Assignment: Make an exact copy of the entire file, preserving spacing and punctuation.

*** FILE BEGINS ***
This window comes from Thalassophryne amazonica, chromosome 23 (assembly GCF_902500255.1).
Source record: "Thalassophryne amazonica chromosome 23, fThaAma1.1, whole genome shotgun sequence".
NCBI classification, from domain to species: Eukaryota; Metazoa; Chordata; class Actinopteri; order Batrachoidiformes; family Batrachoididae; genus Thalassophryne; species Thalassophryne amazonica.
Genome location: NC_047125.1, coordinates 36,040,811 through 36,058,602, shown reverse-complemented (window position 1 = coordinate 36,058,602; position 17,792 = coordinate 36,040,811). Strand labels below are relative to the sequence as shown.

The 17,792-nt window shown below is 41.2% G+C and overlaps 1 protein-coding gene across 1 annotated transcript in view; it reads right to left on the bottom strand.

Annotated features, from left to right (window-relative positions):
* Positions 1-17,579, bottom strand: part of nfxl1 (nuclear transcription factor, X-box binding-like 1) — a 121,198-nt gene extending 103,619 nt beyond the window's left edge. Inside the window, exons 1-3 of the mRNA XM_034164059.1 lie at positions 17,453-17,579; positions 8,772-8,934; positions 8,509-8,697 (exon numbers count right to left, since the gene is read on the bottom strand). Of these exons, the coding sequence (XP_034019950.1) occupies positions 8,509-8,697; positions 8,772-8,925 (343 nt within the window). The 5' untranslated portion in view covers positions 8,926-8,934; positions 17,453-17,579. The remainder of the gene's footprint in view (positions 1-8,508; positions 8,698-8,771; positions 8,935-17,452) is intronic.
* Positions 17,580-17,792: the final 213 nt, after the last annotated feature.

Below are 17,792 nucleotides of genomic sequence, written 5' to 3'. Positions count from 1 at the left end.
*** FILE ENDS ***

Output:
This window comes from Thalassophryne amazonica, chromosome 23 (assembly GCF_902500255.1).
Source record: "Thalassophryne amazonica chromosome 23, fThaAma1.1, whole genome shotgun sequence".
NCBI classification, from domain to species: Eukaryota; Metazoa; Chordata; class Actinopteri; order Batrachoidiformes; family Batrachoididae; genus Thalassophryne; species Thalassophryne amazonica.
Genome location: NC_047125.1, coordinates 36,040,811 through 36,058,602, shown reverse-complemented (window position 1 = coordinate 36,058,602; position 17,792 = coordinate 36,040,811). Strand labels below are relative to the sequence as shown.

The 17,792-nt window shown below is 41.2% G+C and overlaps 1 protein-coding gene across 1 annotated transcript in view; it reads right to left on the bottom strand.

Annotated features, from left to right (window-relative positions):
* Positions 1-17,579, bottom strand: part of nfxl1 (nuclear transcription factor, X-box binding-like 1) — a 121,198-nt gene extending 103,619 nt beyond the window's left edge. Inside the window, exons 1-3 of the mRNA XM_034164059.1 lie at positions 17,453-17,579; positions 8,772-8,934; positions 8,509-8,697 (exon numbers count right to left, since the gene is read on the bottom strand). Of these exons, the coding sequence (XP_034019950.1) occupies positions 8,509-8,697; positions 8,772-8,925 (343 nt within the window). The 5' untranslated portion in view covers positions 8,926-8,934; positions 17,453-17,579. The remainder of the gene's footprint in view (positions 1-8,508; positions 8,698-8,771; positions 8,935-17,452) is intronic.
* Positions 17,580-17,792: the final 213 nt, after the last annotated feature.

Below are 17,792 nucleotides of genomic sequence, written 5' to 3'. Positions count from 1 at the left end.